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Tom's Talks Moorestown With The Father Of Centrino

The Phone As A PC

TH: As someone who recently moved from BlackBerry to Android, I see handsets starting to become more reliant on cloud-based services rather than having to rely so much on local processing and storage. If that becomes a trend, would we even need ultraportables that create? Couldn’t all that work be done and stored in the cloud?

TT: The cloud is important, but we think we can do a lot more on even a handheld device than is possible in the cloud. Because you don’t want to always be dependant on the cloud, right? Maybe connectivity’s not available or, if you’re traveling abroad, for example, that connectivity may be very expensive. Our view is that you want to do as much as possible on the handset and then use the cloud. Connectivity is going to be king for this class of mobile devices, but you don’t want to depend on it to do your work.

TH: The general trend for Intel and the CPU industry as a whole has been to innovate, release those innovations at the top end of the product stack, then adapt those innovations as they trickle down into lower segments. But with Moorestown, we’re seeing a reversal. Here, the innovation is starting at the bottom, in cheap, lowly handsets, and will gradually move up, as we just saw with the Oak Trail announcement for tablets and smartbooks. What does this say about computing trends and Intel’s future in chip design?

TT: That’s a very good observation. We think some of the technologies from what we’re doing will trickle up. A lot of the technologies that we build here have a lot of applications in other areas, including our future desktop and server chips. Moorestown is designed for smart phones, but it scales to tablets because of the performance/power efficiency that we get from the architecture.

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I think there are two pieces to it. Some of the technologies I was referring to will filter into our core direction. But the second thing is that some of these things will scale up into different power envelopes. Tablets are a clear example. We’ve shown the 1.5 GHz chip in a phone, but a 1.9 GHz device goes into a tablet because we can take advantage of the increased thermal envelope of tablet-class devices and run higher performance parts in there.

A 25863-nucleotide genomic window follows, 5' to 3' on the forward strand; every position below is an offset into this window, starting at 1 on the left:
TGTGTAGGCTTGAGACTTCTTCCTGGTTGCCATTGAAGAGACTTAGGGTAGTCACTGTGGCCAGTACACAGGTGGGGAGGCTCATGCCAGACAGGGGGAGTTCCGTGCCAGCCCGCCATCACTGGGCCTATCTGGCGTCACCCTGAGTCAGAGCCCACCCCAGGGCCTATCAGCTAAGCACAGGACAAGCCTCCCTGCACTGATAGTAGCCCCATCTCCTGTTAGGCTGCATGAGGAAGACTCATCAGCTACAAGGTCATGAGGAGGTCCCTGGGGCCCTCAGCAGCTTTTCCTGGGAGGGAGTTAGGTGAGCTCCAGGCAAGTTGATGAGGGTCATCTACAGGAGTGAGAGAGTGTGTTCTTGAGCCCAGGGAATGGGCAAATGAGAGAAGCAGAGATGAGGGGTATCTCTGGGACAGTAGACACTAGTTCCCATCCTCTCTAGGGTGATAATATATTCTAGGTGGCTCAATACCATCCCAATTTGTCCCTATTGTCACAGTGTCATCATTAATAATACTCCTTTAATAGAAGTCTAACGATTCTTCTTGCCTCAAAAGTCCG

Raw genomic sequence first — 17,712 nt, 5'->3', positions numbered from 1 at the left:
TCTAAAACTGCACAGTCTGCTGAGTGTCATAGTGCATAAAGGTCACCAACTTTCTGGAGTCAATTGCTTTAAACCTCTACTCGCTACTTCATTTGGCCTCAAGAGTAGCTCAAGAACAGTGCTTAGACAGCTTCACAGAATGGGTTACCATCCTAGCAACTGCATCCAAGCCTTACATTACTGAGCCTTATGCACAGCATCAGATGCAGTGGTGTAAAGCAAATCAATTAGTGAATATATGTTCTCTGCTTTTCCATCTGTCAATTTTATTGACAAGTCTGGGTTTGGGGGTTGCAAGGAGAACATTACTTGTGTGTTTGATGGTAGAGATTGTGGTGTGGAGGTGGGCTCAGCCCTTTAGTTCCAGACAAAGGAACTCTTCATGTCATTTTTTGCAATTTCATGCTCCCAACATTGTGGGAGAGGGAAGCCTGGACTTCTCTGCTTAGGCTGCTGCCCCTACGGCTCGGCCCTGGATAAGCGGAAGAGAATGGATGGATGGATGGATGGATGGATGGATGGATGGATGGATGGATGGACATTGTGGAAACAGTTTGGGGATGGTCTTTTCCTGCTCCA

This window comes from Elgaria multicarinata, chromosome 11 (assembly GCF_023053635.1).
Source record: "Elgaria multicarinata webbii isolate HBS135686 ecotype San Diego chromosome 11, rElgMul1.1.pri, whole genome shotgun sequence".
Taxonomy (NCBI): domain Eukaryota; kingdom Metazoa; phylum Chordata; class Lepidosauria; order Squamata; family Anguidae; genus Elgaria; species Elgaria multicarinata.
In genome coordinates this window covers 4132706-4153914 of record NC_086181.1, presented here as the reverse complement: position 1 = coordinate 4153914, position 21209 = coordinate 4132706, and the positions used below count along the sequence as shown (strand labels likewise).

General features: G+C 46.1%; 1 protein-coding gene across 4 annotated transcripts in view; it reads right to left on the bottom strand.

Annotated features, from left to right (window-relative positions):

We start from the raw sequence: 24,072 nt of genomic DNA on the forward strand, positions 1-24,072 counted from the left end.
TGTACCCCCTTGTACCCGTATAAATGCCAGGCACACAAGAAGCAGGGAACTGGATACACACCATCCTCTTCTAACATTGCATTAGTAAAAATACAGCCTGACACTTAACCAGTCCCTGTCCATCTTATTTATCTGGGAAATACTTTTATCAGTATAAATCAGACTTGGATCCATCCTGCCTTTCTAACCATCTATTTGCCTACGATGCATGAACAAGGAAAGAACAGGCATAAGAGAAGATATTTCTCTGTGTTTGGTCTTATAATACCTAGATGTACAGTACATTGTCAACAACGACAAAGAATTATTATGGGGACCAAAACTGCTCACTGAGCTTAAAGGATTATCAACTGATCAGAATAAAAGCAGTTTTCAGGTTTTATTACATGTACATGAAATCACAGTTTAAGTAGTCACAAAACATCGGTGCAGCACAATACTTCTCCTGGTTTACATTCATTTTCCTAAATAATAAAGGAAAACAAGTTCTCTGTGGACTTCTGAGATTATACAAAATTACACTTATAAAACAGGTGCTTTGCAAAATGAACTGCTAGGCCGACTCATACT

• whitecrowro
    "Why are we all here today? What is the meaning of Moorestown?
    Ticky Thakkar: Our vision was to.."
    - pardon me, but all this naming sound like a Star Trek interview, on Tau Cygna (M class planet in Orion Nebula).
    Reply
  • cmcghee358
    It would be nice to see Intel take a jab at discrete desktop graphics. If anything just to provide more competition for the consumer.
    Reply
  • liquidsnake718
    It would be nice to see that Zune HD ver 2.0 or even 3.0 with an updated Moorestown and a better Nvidia chip than the ion or ion2, with capabilities of at least 2.0ghz and 2gb of ram all the size of the zune.... imagine with 48hours on music, and 5 hours of video, this will only get larger as time goes by.... hopefully in a year or a year and a half we can see some TRUE iphone competition now with the new windows mobile out! We just need more apps
    Reply
  • Onus
    It never occurred to me to want an iPhone, but I definitely see one of these in my future.
    Reply
  • matt314
    cmcghee358It would be nice to see Intel take a jab at discrete desktop graphics. If anything just to provide more competition for the consumer....discrete desktop graphics is a pretty niche market. Without any experience in the field or specialized engineers, it would cost them alot of money in R&D, and they would not be able to beat ATI or nVidia (neither in performance nor sales)
    Reply
  • cknobman
    Maybe its just me but I read the entire thing and Mr. Shreekant (Ticky) Thakkar came off as a arrogant ********.
    Reply
  • Onus
    cknobmanMaybe its just me but I read the entire thing and Mr. Shreekant (Ticky) Thakkar came off as a arrogant dickhead.Merely disagreeing with you doesn't merit a "thumbs-down," but I didn't get that impression. Confidence, maybe; his experience no doubt backs that up, but I didn't find him arrogant. I liked how he called BS on the FUD.
    Reply
  • zodiacfml
    I read his comments carefully and found that those were carefully chosen words. Confidence is very much needed to get the support everyone while remaining factual.

    In summary, I expect their device to be better performing than anything else in the future at the expense of a huge and heavy battery to power the Atom and the Huge screen making use of excess performance.

    cknobmanMaybe its just me but I read the entire thing and Mr. Shreekant (Ticky) Thakkar came off as a arrogant dickhead.
    Reply
  • cjl
    zodiacfmlI read his comments carefully and found that those were carefully chosen words. Confidence is very much needed to get the support everyone while remaining factual.In summary, I expect their device to be better performing than anything else in the future at the expense of a huge and heavy battery to power the Atom and the Huge screen making use of excess performance.Did you read the article? One of the points raised was that the battery life should be just fine, contrary to many people's assumptions.
    Reply
  • eyemaster
    He knows his product, the targets to meet and what they have accomplished. I'm sure they experimented on competing devices too. The man knows that they have a great product in their hands right now that beats all the others. That makes him confident, not arrogant.
    Reply